Developing a rich text editor is a tricky task, but using a framework for this is much easier than writing your own solution from scratch. For this purpose, we have chosen the Slate framework.
Let's take a closer look at what Slate is.
This framework has an excellent and at the same time simple data structure that uses only a few concepts.
The editor is a top-level container
Block level elements. This describes blocks of content (paragraphs, code block, lists, etc.).
Inline elements - elements placed in the text of the document, for example, links.
Text nodes represent the text of the document.
Marks - annotations placed inside the text, including highlighting the text with underlining or, for example, italics.
What problems can arise?
In our overview article about editors (article will be published soon), we looked at the advantages and disadvantages of some popular frameworks, including Slate.
But there are a number of other points worth paying attention to if you want to work with this framework.
There are some problems with the documentation, it is not complete enough, besides, some points were cut out after the recent revision of the kernel. But a fairly large community in Slack is dedicated to this framework, where issues are resolved quite quickly.
Since this is an open-source project, its development cannot be called stable, there are many open issues and PR that are being resolved rather slowly.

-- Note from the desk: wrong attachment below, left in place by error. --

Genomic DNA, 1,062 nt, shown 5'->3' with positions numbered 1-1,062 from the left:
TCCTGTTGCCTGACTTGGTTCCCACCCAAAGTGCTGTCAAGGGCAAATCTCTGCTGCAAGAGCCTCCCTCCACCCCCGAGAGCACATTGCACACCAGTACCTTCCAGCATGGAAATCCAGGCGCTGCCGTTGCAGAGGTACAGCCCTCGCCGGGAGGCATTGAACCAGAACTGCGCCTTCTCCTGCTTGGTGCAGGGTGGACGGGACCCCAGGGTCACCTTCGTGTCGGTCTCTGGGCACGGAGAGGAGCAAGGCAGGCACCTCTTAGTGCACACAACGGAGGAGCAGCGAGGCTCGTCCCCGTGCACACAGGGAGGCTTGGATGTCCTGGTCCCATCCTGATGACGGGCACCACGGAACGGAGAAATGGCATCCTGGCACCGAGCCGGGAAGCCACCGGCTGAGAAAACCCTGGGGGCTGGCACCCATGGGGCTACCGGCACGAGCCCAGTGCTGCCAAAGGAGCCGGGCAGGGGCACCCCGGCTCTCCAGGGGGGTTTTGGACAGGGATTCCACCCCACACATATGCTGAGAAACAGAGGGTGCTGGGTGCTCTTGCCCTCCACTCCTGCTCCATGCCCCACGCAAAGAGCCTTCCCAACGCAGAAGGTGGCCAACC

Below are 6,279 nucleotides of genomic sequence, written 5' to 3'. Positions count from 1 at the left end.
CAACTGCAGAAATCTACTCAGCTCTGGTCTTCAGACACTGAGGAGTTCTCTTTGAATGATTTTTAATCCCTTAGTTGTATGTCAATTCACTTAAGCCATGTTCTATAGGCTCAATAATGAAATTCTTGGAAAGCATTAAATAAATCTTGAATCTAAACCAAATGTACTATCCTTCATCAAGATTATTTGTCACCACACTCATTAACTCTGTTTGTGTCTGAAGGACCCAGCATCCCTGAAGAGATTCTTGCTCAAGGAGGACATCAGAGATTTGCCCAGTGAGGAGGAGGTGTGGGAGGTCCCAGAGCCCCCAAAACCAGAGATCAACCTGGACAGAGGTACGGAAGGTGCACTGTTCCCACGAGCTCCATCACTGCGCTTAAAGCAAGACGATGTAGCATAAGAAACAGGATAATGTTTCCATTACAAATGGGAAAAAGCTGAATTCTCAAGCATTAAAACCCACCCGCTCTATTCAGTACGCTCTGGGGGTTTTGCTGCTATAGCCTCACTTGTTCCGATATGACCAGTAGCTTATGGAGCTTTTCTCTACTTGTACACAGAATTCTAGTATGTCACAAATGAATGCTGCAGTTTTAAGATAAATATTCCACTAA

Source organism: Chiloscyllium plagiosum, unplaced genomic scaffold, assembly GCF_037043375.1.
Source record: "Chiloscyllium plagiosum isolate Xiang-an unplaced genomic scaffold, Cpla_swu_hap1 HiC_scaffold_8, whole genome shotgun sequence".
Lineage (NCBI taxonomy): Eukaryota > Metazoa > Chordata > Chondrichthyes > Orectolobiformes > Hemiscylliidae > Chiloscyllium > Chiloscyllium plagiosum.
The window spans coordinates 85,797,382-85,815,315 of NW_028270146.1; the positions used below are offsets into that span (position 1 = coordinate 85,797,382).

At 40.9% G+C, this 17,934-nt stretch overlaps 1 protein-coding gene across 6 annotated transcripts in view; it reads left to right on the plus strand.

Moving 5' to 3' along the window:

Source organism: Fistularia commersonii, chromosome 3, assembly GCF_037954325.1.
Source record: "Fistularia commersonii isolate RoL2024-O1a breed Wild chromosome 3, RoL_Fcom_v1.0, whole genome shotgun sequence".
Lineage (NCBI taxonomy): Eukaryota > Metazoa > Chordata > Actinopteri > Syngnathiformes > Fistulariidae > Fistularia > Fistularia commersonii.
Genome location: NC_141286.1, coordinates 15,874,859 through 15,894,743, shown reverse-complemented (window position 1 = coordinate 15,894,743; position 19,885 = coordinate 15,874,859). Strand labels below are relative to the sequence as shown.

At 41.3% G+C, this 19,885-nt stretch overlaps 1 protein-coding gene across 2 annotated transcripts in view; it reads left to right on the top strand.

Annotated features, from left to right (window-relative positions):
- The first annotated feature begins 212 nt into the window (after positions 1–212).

Slate developers are still actively working on adapting the editor for the Android platform. There is already promotion with Android 10, but work on Android 11 is still underway.
Let's implement an editor that allows simple formatting.
As a result, we got such an editor that can highlight text in bold and italics. It can also make text underlined, superscript, subscript, highlighted. In addition, you can simulate keyboard input, as well as highlight text as a code. Here you can see an extensive example of using this editor, with all the details.
You can use not only ready-made plugins, but also your own components. Let's try to add the insertion of formulas ourselves, since there is no ready-made plugin for them yet.
As a result, we have an editor in which, using buttons, you can insert formulas (or a block, or directly into a line). Formula syntax must match KaTeX.
Let's take a look at another plugin - Drag & Drop
The result of this code is a simple editor where you can create blocks with text and change their places by simply dragging and dropping.
Although Slate is still in Beta, it can still be used to create rich editors in a fairly simple and fast way, thanks to the large number of plugins available and the easy-to-customize data schema.